You know the one – that was brand new a year ago. That has already had – count them – FOUR vacations at the dealership in 12 months. This time, while we were safely inside our friends’ house having a lovely dinner during the rain showers, the car decided it wanted its windows down. We come outside and there’s the windows. Down. And the inside of the doors saturated. And the driver’s seat.
The next day the touch screen was completely black. No GPS, no Sync, nothing. This happened twice before, but it magically fixed itself before we were able to take it in.
On Thursday the toilet in the staff bathroom was bubbling and stopped flushing. And then the other two bathrooms had the same thing happen, and THEN someone from one of the offices downstairs said there was water coming through the ceiling, through the light panels. And apparently a bucket or two wasn’t going to do the job.
That was almost as exciting as the day the fire alarm went off at the other office I work in occasionally, which turned out to be a false alarm. Regardless, it was an entirely new experience for me.
Work is going well. Some days are stressful. Those are the busy days where it’s suddenly 6 o’clock and you have no idea what happened to the last 5 hours. Some days are quiet enough until just after 5. Same thing happens on Fridays about an hour before we close. It’s like people panic when the night/weekend comes. Which is crazy to me, because there’s always somewhere you can take your sick child on any day of the week at any time. When my 17-year-old was a baby, we had two choices… call the doctor, or go to the ER. Urgent care wasn’t an option then.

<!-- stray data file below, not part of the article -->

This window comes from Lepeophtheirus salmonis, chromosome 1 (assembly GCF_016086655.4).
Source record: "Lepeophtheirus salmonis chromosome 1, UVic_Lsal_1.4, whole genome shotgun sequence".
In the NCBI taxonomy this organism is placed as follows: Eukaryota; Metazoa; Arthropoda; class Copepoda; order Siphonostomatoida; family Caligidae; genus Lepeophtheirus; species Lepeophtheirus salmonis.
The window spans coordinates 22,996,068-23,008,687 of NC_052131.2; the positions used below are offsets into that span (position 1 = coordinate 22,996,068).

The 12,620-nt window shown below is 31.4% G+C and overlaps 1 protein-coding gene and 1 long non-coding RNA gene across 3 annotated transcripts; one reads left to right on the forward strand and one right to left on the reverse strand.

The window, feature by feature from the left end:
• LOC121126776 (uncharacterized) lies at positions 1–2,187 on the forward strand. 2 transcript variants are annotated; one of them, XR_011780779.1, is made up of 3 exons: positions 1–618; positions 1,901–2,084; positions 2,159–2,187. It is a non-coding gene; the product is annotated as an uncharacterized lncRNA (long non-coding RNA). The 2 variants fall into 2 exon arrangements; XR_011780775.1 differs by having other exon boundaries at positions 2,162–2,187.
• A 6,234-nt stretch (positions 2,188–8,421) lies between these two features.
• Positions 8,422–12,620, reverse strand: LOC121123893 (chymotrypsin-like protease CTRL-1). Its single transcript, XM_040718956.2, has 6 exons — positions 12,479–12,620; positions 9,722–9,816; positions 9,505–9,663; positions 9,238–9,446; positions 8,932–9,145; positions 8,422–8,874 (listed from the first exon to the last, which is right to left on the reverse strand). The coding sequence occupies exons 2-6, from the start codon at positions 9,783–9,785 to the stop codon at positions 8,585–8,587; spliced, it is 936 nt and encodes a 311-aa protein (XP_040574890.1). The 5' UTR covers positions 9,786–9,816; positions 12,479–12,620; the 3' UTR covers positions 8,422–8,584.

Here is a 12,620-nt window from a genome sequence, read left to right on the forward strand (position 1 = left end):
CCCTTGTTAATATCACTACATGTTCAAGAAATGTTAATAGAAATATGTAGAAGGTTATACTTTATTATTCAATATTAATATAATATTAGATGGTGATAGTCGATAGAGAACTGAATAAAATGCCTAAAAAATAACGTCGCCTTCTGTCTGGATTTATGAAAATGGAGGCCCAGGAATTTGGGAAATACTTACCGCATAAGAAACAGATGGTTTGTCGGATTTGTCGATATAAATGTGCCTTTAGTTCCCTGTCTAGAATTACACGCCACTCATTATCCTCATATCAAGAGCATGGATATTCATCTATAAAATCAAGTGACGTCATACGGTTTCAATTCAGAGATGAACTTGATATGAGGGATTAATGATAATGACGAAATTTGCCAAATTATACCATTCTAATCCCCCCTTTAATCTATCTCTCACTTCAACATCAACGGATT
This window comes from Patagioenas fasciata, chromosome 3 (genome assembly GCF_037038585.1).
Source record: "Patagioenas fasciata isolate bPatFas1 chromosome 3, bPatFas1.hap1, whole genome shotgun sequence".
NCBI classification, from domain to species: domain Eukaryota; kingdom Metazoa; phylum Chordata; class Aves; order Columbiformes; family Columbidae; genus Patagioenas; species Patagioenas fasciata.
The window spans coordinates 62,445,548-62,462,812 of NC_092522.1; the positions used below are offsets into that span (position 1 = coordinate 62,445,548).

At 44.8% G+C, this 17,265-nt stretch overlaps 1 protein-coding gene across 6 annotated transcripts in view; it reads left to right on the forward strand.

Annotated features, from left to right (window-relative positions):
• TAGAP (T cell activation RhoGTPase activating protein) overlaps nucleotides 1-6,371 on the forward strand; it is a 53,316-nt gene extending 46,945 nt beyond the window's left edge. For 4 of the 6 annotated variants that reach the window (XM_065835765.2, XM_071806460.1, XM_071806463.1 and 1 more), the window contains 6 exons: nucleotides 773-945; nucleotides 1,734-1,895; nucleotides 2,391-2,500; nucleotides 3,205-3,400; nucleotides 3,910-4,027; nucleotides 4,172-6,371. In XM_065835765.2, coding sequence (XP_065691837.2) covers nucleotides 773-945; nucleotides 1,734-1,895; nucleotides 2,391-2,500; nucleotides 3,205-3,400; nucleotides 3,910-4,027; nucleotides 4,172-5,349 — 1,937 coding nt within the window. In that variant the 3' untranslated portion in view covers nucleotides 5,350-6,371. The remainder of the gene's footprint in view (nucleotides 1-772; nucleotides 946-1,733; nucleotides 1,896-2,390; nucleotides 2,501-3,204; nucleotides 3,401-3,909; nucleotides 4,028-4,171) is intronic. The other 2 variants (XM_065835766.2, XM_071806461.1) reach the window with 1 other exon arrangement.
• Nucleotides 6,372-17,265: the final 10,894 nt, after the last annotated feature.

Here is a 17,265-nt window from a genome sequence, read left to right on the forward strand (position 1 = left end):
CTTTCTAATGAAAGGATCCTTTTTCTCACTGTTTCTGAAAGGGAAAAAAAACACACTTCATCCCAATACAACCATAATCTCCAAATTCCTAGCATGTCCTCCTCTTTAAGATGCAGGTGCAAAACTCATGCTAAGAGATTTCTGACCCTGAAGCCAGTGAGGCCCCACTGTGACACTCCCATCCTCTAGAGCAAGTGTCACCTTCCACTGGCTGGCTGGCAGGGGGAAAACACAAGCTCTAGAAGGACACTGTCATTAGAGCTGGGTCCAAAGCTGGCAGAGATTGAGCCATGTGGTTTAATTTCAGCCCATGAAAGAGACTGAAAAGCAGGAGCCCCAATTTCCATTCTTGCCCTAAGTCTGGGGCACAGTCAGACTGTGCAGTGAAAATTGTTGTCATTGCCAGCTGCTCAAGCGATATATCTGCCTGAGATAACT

In one week, I got hollered at by some woman who insisted she’d been on hold for 45 minutes with the nurses’ line; hollered at by a mother whose 4-week-old had a stuffy nose who wouldn’t accept any answer without the word “appointment” in it; and screamed at by another mom who needed physicals for her 3 kids in less than a month so they wouldn’t miss out on playing sports. Word to the wise: You can’t get a well visit in under 3 months in MOST practices. The latter two graced the start of two different days.
Out of recent experiences, I have these words of wisdom: DO NOT, under any circumstances, blame the scheduler for lack of immediate appointments. Your 10-minute tirade is not going to change the reality that There Are No Appointments.
Do NOT under any circumstances, ream out the person on the other end of the phone. We are here to help, we’re not here to say no, but we also can’t break standard protocol.
The first appointments to go are always the ones after 3:30 p.m. If that’s what you want, you have to schedule at least 3 months in advance.
Again, please do not holler at the scheduler that you cannot take off work and/or will not pull your child out of school “just” for a well visit. You are not the first parent to ever have to work it out, and you won’t be the last. As for the 10-minute tirade, see above.
Above all, remember that we are here to do a job and to help. We aren’t here to make your life more difficult. But you have to do your part too.